According to The Indian Express, a violation involved in the conversion of a person belonging to the SC or ST category will face a jail term of 3-10 years and a punishment of Rs 50,000, while a general category criminal will face a jail term of 3-5 years and a fine of Rs 25,000. Conversion of women and minors will also result in the latter sentence.

A person who desires to intentionally convert to another faith must notify the district commissioner two months in advance, after which the DC will investigate the conversion’s motivation.

Failure to notify the district commissioner of the conversion in accordance with the law will result in a prison sentence.

According to a statement by Home Minister Jnanendra, anyone who converts will lose the perks associated with their prior religion, including reservations.

What is the Opposition’s stand About the Bill

“By introducing this (anti-conversion) bill, the government is aiming to undercut the Christian community’s efforts in education and other spheres.” The Indian Express quoted Karnataka Pradesh Congress Committee president D K Shivakumar as saying, “This is being done by the party with an eye on the 2023 Assembly elections.”

“We will oppose the law in whatever shape the government introduces it,” he stated. Meanwhile, according to PTI, former Karnataka Chief Minister Siddaramaiah has accused the BJP of attempting to push through its “secret agenda” by raising emotive themes such as “Love Jihad” and “Anti-Conversion.”

The Karnataka Cabinet adopted the anti-conversion measure dubbed “Karnataka Protection of Right to Religion Bill, 2021” on Monday, December 20.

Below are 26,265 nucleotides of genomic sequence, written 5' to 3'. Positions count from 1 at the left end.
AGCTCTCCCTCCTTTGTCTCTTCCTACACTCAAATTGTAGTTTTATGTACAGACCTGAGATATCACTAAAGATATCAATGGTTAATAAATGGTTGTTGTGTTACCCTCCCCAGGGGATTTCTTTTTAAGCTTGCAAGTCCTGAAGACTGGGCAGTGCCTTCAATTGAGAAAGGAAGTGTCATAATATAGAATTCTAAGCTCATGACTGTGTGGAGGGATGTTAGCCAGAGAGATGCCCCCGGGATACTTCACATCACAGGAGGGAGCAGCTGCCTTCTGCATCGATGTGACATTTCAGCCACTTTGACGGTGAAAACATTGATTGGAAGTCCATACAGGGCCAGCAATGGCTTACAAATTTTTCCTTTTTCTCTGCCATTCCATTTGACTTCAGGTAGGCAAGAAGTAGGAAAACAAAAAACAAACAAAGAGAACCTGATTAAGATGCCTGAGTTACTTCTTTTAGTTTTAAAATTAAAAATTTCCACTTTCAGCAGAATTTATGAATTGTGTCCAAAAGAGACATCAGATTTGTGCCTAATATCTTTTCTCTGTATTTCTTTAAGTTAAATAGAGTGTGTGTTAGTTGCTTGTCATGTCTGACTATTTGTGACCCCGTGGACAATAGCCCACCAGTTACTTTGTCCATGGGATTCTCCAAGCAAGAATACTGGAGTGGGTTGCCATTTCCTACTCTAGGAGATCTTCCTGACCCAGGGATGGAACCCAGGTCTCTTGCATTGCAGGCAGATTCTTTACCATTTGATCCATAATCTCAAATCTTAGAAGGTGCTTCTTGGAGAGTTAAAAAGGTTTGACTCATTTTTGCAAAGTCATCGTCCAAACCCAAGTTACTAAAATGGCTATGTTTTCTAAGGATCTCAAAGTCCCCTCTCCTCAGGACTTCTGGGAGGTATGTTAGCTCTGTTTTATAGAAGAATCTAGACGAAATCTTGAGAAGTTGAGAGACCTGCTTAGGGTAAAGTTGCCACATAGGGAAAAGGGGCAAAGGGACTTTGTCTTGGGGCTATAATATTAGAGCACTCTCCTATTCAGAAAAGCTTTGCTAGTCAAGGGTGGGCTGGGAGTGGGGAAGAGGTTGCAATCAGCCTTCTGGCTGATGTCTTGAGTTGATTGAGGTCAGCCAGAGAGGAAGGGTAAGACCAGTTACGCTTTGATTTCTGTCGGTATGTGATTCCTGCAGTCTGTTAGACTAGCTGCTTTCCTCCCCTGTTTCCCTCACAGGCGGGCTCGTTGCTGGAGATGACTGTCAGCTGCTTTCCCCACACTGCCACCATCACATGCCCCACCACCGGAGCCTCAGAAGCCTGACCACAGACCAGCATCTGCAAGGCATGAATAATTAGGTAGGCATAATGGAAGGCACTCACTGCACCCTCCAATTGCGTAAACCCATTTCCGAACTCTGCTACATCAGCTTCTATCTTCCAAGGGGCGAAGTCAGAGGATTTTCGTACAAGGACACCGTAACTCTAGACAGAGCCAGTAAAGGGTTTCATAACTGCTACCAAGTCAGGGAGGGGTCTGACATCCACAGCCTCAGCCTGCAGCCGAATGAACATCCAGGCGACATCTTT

On Tuesday, the bill is expected to be introduced in the Assembly.

It aims to make it illegal to convert from one faith to another through methods it considers to be false.

The following is a copy of the proposed bill:

“No one shall convert or attempt to convert any other person, directly or indirectly, from one faith to another by means of deception, force, undue influence, compulsion, allurement, or any other fraudulent means, or by marriage, nor shall anyone aid or cooperate in conversions.”

The bill calls for harsh penalties for anyone who breaks the anti-conversion law, with varying penalties for those who convert people from the Scheduled Caste or Schedule Tribe groups and those who convert people from the general category.

A violator who converts people in the general category would be sentenced to three to five years in prison and fined Rs 25,000, while a violator who converts someone in the SC or ST category will be sentenced to three to ten years in prison and fined Rs 50,000. Conversion of women and minors will also result in the latter sentence.